Irish GDP Growth Slows to 0.9% in Q3


The Irish economy expanded by 0.9 percent on quarter in the three months to September of 2018, slowing from a downwardly revised 2.1 percent growth in the previous period. Personal consumption and government spending advanced at a softer pace and net trade contributed negatively to the GDP growth, as imports rose faster than exports.

On the expenditure side of the accounts, household consumption went up 1.0 percent, easing from a 1.3 percent gain in the previous three-month period and government spending increased at a softer 1.8 percent (vs 2.1 percent in Q2). Additionally, net trade contributed negatively to the the growth, as imports advanced 7.1 percent (vs 4.1 percent) while exports rose at a softer 1.5 percent (vs 6.8 percent). Meanwhile, fixed investment jumped 21.8 percent, after grewing 1.4 percent in the second quarter of the year.

On the production side, a slowdown was seen in the industry sector (3.5 percent vs 5.0 percent in Q2); manufacturing (4.1 percent vs 4.7 percent); construction (3.5 percent vs 5.1 percent); distribution, transport, hotels and restaurants (1.1 percent vs 3.1 percent); information and communication (0.1 percent vs 10.9 percent) and professional and administrative services (1.4 percent vs 3.5 percent). Meanwhile, output rebounded in public administration, education and health (1.3 percent vs -1.2 percent in Q2) and arts and entertainment (6.1 percent vs -2.6 percent). Also, output rose further in financial and Insurance activities (2.9 percent vs 1.2 percent) and declined less in agriculture, forestry and fishing (-1.5 percent vs -4.0 percent).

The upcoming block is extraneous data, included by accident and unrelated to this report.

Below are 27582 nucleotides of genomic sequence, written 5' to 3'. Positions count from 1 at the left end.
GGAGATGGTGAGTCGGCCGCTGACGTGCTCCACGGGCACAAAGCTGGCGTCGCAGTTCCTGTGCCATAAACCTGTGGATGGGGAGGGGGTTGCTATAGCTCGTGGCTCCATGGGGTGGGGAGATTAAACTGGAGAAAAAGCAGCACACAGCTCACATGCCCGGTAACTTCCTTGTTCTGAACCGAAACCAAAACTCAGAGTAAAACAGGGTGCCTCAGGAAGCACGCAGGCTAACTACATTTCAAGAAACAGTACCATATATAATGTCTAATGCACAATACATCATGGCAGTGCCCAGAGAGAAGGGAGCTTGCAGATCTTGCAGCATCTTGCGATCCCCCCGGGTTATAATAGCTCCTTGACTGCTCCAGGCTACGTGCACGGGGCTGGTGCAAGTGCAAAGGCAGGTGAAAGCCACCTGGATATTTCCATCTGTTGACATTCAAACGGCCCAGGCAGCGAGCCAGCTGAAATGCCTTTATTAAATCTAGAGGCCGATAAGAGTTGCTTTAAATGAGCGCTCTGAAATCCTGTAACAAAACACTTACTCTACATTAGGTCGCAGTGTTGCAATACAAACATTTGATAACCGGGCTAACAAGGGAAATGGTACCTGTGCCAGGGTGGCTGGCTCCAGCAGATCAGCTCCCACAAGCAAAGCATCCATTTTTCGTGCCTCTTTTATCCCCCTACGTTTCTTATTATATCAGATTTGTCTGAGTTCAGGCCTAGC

Compared with the same quarter of the previous year, the GDP grew 4.9 percent, following a downwardly revised 8.7 percent expansion in the prior period.

Irish GDP Growth Slows to 0.9% in Q3


CSO | Stefanie Moya | stefanie.moya@tradingeconomics.com
12/13/2018 11:29:46 AM